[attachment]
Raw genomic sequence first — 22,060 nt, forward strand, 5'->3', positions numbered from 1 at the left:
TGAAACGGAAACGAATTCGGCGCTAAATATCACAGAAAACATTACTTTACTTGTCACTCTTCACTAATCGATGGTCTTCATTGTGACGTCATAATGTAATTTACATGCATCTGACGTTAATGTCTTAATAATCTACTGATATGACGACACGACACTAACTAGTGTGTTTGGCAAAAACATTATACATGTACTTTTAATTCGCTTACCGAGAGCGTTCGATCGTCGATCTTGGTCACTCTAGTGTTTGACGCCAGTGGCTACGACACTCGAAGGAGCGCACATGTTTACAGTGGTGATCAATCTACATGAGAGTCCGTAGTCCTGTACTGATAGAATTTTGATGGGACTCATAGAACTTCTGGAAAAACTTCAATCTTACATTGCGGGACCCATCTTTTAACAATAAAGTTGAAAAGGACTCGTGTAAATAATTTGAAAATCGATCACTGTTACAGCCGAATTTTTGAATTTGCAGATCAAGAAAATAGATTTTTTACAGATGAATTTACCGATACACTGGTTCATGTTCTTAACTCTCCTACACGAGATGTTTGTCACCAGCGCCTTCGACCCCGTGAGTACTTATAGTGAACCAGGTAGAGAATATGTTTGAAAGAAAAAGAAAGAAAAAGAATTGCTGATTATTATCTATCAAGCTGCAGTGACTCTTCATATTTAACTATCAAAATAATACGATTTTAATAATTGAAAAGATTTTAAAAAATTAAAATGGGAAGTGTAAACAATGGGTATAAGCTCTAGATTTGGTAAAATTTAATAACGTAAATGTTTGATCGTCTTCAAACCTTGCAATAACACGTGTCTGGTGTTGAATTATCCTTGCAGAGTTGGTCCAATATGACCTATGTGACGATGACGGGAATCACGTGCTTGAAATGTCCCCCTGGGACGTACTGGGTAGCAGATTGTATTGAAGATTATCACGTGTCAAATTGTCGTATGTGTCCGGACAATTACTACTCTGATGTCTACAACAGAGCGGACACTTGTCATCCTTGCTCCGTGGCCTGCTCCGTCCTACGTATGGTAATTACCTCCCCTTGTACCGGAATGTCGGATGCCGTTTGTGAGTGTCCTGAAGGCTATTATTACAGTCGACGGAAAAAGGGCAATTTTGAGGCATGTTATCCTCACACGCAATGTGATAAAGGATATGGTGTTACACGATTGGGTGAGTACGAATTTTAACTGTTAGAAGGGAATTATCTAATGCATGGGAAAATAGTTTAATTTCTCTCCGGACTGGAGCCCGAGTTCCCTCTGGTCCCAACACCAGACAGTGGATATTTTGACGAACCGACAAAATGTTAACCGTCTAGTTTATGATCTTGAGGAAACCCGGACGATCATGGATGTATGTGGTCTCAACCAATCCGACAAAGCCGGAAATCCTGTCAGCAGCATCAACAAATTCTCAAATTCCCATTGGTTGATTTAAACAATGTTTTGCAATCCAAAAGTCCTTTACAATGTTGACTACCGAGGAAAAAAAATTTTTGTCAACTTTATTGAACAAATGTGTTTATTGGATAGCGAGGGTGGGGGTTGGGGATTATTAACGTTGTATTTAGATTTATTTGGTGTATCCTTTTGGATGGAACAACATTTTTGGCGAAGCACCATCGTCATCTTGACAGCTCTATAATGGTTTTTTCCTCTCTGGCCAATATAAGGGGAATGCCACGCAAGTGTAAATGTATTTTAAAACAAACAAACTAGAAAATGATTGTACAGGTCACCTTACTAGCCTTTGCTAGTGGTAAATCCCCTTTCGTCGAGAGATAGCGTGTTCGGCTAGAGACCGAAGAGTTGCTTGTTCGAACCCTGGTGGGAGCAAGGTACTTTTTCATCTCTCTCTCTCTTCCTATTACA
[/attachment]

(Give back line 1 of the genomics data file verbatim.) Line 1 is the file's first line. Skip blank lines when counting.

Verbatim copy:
Raw genomic sequence first — 22,060 nt, forward strand, 5'->3', positions numbered from 1 at the left: